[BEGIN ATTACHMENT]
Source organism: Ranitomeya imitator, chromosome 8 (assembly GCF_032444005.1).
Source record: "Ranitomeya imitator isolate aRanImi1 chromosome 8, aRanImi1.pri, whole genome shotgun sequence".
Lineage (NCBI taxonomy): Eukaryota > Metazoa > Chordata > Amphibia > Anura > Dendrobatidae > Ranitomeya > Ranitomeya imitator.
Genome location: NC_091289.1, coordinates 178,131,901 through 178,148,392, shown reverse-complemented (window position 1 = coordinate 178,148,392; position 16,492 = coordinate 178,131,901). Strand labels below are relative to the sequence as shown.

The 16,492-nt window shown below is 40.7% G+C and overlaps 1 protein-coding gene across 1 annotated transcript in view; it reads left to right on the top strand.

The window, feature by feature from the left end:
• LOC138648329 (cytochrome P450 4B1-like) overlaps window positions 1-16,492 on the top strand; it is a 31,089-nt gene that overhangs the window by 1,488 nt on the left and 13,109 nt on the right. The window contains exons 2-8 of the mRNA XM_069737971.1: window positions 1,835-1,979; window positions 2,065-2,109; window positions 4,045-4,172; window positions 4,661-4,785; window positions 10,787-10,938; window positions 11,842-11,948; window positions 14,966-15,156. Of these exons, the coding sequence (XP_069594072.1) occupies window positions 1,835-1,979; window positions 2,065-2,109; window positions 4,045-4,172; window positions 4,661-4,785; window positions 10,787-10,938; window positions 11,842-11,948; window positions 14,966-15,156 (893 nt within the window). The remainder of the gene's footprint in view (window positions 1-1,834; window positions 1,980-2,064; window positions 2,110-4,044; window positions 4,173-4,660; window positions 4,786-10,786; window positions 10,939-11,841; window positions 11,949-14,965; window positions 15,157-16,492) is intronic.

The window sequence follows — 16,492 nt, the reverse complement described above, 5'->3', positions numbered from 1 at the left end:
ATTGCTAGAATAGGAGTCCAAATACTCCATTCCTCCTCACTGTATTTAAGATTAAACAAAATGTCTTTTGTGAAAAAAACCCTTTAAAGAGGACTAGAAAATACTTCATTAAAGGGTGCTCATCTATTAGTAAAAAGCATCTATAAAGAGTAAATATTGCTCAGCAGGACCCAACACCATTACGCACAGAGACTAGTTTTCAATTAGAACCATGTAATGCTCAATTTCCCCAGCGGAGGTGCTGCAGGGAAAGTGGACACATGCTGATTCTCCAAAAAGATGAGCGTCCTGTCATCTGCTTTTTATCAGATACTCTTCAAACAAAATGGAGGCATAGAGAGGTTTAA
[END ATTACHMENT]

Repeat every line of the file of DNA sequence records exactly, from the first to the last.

Source organism: Ranitomeya imitator, chromosome 8 (assembly GCF_032444005.1).
Source record: "Ranitomeya imitator isolate aRanImi1 chromosome 8, aRanImi1.pri, whole genome shotgun sequence".
Lineage (NCBI taxonomy): Eukaryota > Metazoa > Chordata > Amphibia > Anura > Dendrobatidae > Ranitomeya > Ranitomeya imitator.
Genome location: NC_091289.1, coordinates 178,131,901 through 178,148,392, shown reverse-complemented (window position 1 = coordinate 178,148,392; position 16,492 = coordinate 178,131,901). Strand labels below are relative to the sequence as shown.

The 16,492-nt window shown below is 40.7% G+C and overlaps 1 protein-coding gene across 1 annotated transcript in view; it reads left to right on the top strand.

The window, feature by feature from the left end:
• LOC138648329 (cytochrome P450 4B1-like) overlaps window positions 1-16,492 on the top strand; it is a 31,089-nt gene that overhangs the window by 1,488 nt on the left and 13,109 nt on the right. The window contains exons 2-8 of the mRNA XM_069737971.1: window positions 1,835-1,979; window positions 2,065-2,109; window positions 4,045-4,172; window positions 4,661-4,785; window positions 10,787-10,938; window positions 11,842-11,948; window positions 14,966-15,156. Of these exons, the coding sequence (XP_069594072.1) occupies window positions 1,835-1,979; window positions 2,065-2,109; window positions 4,045-4,172; window positions 4,661-4,785; window positions 10,787-10,938; window positions 11,842-11,948; window positions 14,966-15,156 (893 nt within the window). The remainder of the gene's footprint in view (window positions 1-1,834; window positions 1,980-2,064; window positions 2,110-4,044; window positions 4,173-4,660; window positions 4,786-10,786; window positions 10,939-11,841; window positions 11,949-14,965; window positions 15,157-16,492) is intronic.

The window sequence follows — 16,492 nt, the reverse complement described above, 5'->3', positions numbered from 1 at the left end:
ATTGCTAGAATAGGAGTCCAAATACTCCATTCCTCCTCACTGTATTTAAGATTAAACAAAATGTCTTTTGTGAAAAAAACCCTTTAAAGAGGACTAGAAAATACTTCATTAAAGGGTGCTCATCTATTAGTAAAAAGCATCTATAAAGAGTAAATATTGCTCAGCAGGACCCAACACCATTACGCACAGAGACTAGTTTTCAATTAGAACCATGTAATGCTCAATTTCCCCAGCGGAGGTGCTGCAGGGAAAGTGGACACATGCTGATTCTCCAAAAAGATGAGCGTCCTGTCATCTGCTTTTTATCAGATACTCTTCAAACAAAATGGAGGCATAGAGAGGTTTAA